So I see that Congress is taking at look at revising the federal recusal guidelines:
This effort parallels an ongoing review by the Bar's Judicial Administration and Evaluation Committee of Florida state court recusal procedures. The committee is looking at the "second judge review" option but also a system of automatic recusal:
The House Judiciary Committee, led by Rep. John Conyers, D-Mich., is planning a hearing on federal recusal guidelines amid controversies that have swept through state court systems in recent years, culminating in a U.S. Supreme Court decision five months ago that tightened the recusal requirements for elected state judges.
The Judiciary Committee's interest marks the first time Congress has flirted with recusal guidelines since a high-profile scrap in 2004 between congressional Democrats and Justice Antonin Scalia. In a debate that broke along partisan lines, Democrats said that Scalia should have recused in a case involving then-Vice President Dick Cheney because he and Cheney were part of a group that went duck hunting in Louisiana while the case was pending. Nonprofits seeking records from Cheney's energy task force eventually lost, 7-2.
Under the current system, federal judges get to decide on their own whether to disqualify themselves from cases. Among the proposals being discussed are requiring a second judge to rule on a recusal motion -- rather than leaving the motion to the "targeted" judge -- and making substitution automatic if any party to a case swears an affidavit alleging prejudice. Some lawmakers, including Conyers, have also said in the past that they want a system to review recusal decisions by U.S. Supreme Court justices.
The committee has been looking at Florida’s recusal rules and met with Geyh, an acknowledged expert in the field, via teleconference on October 8. The Judicial Ethics Advisory Committee also attended the meeting. The JAEC and the Rules of Judicial Administration and Education Committee have formed a joint subcommittee to work on the issue.We've all been there. You get a judge that -- for whatever reason -- has got to go, but how to do it?
JAEC members have expressed concerns that it is unfair to ask a judge who is subject to a recusal motion to rule on it, and that it can also create an unfavorable perception by the public. They have also said the system can be abused by judges and can complicate and add expense to litigation.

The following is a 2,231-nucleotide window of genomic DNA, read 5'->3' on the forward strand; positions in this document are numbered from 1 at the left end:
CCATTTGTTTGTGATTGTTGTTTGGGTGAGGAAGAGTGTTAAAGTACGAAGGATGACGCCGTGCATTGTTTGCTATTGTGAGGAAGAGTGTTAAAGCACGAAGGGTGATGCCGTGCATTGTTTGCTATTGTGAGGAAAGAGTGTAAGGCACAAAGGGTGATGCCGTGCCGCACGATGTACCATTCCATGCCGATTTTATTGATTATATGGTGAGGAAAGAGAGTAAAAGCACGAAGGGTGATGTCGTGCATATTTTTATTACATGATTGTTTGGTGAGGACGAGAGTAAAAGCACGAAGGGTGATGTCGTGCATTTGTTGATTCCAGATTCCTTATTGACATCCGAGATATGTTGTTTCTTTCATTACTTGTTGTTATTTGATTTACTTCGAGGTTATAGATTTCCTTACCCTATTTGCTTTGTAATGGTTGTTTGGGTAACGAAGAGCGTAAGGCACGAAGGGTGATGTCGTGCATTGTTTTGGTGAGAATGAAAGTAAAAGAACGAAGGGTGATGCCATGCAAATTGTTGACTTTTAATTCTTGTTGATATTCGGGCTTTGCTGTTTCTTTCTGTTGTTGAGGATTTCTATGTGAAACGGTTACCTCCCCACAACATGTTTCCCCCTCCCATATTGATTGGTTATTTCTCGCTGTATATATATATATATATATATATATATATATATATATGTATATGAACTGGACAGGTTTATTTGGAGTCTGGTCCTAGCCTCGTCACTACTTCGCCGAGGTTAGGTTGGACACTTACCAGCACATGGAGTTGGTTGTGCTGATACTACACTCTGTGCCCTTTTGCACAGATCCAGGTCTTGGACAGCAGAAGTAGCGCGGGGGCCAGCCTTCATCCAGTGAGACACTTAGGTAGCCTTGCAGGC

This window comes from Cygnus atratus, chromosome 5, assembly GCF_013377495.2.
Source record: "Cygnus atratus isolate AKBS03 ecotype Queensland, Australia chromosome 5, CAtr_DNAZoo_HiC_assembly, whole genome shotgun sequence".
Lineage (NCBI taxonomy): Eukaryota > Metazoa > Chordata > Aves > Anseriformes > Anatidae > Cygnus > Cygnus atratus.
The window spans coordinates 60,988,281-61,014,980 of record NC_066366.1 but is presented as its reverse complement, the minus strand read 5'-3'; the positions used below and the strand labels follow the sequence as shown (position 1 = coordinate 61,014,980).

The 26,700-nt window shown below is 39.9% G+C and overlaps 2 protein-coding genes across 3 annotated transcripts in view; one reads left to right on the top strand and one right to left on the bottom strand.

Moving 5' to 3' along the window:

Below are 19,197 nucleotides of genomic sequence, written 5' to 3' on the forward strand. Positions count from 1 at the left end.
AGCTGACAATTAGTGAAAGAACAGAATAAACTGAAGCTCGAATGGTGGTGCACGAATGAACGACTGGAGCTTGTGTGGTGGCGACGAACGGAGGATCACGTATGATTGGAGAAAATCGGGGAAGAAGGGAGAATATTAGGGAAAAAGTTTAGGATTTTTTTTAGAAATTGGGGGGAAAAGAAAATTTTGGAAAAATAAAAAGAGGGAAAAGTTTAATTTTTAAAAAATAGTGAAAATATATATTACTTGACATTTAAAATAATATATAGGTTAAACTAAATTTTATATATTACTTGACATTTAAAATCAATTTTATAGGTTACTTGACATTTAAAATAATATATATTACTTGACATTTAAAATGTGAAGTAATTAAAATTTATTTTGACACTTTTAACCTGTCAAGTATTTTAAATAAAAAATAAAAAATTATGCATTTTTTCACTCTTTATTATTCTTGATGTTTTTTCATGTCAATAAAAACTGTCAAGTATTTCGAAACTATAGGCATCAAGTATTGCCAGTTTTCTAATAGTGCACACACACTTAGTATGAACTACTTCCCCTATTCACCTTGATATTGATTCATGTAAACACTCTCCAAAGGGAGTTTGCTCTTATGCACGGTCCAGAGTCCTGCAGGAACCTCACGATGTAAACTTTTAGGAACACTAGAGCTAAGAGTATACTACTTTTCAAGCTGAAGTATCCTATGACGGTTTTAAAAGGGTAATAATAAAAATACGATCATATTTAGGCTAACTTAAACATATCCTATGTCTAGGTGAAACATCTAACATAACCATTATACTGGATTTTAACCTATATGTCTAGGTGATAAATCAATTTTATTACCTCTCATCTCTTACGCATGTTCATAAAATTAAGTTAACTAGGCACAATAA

Geyh said there are two main alternatives to Florida’s system. One — which has been discussed by the committee — is to bring in a second judge to decide the recusal motion. That choice may involve having the initial judge decide the facial sufficiency before referral is made, he said.
The second method is to give the parties the equivalent of a peremptory challenge. That is, Geyh said, they can ask to have a judge replaced without giving a reason, as long as they act soon after the case is assigned. But if they want the second judge replaced, they face a higher standard of showing a presumption of bias by the judge.
“There is very little disqualification litigation after that [the peremptory challenge],” he added.
That system is used in about 20 states, mostly in the West. Interestingly, judges in states without the peremptory challenge don’t like the system because they get no say about being removed and the accompanying appearance of bias. But judges in states that use the system, Geyh said, tell him, “‘We’re ultimately indifferent with the idea that the litigant is uncomfortable with us for whatever reason. They get one shot only, and they don’t need to demean me by making up excuses.’
“You get a new judge and the only way you’re going to get another judge is by the old way of showing presumption of bias.”
I think it's apparent, at least in state court, that the system needs revision. And I've had cases in states where you have a certain number of days to reject the judge for no stated reason, and that system does seem to work.
What do you all think (or do you all just want to keep talking about Scott Rothstein)?